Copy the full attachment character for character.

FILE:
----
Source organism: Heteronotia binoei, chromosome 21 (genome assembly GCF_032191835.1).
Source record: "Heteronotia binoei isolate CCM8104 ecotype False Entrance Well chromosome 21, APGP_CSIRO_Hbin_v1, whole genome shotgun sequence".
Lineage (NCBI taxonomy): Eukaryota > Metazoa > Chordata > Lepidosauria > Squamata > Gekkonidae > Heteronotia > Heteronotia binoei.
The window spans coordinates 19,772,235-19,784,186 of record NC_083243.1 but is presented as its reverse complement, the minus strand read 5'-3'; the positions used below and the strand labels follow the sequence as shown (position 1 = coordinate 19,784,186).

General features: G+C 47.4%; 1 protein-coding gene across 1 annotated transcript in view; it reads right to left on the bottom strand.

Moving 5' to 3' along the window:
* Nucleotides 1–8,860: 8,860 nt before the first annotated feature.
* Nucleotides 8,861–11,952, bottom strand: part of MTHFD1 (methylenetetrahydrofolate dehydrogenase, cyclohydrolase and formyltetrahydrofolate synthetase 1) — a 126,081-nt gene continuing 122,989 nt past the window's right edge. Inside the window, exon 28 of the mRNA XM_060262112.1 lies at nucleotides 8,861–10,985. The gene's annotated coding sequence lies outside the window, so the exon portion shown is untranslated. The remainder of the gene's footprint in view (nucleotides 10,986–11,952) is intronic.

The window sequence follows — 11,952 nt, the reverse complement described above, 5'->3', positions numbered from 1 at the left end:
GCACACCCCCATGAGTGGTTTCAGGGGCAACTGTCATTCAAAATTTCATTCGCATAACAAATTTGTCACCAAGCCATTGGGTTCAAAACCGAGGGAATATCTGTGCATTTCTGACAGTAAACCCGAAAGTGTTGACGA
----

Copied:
Source organism: Heteronotia binoei, chromosome 21 (genome assembly GCF_032191835.1).
Source record: "Heteronotia binoei isolate CCM8104 ecotype False Entrance Well chromosome 21, APGP_CSIRO_Hbin_v1, whole genome shotgun sequence".
Lineage (NCBI taxonomy): Eukaryota > Metazoa > Chordata > Lepidosauria > Squamata > Gekkonidae > Heteronotia > Heteronotia binoei.
The window spans coordinates 19,772,235-19,784,186 of record NC_083243.1 but is presented as its reverse complement, the minus strand read 5'-3'; the positions used below and the strand labels follow the sequence as shown (position 1 = coordinate 19,784,186).

General features: G+C 47.4%; 1 protein-coding gene across 1 annotated transcript in view; it reads right to left on the bottom strand.

Moving 5' to 3' along the window:
* Nucleotides 1–8,860: 8,860 nt before the first annotated feature.
* Nucleotides 8,861–11,952, bottom strand: part of MTHFD1 (methylenetetrahydrofolate dehydrogenase, cyclohydrolase and formyltetrahydrofolate synthetase 1) — a 126,081-nt gene continuing 122,989 nt past the window's right edge. Inside the window, exon 28 of the mRNA XM_060262112.1 lies at nucleotides 8,861–10,985. The gene's annotated coding sequence lies outside the window, so the exon portion shown is untranslated. The remainder of the gene's footprint in view (nucleotides 10,986–11,952) is intronic.

The window sequence follows — 11,952 nt, the reverse complement described above, 5'->3', positions numbered from 1 at the left end:
GCACACCCCCATGAGTGGTTTCAGGGGCAACTGTCATTCAAAATTTCATTCGCATAACAAATTTGTCACCAAGCCATTGGGTTCAAAACCGAGGGAATATCTGTGCATTTCTGACAGTAAACCCGAAAGTGTTGACGA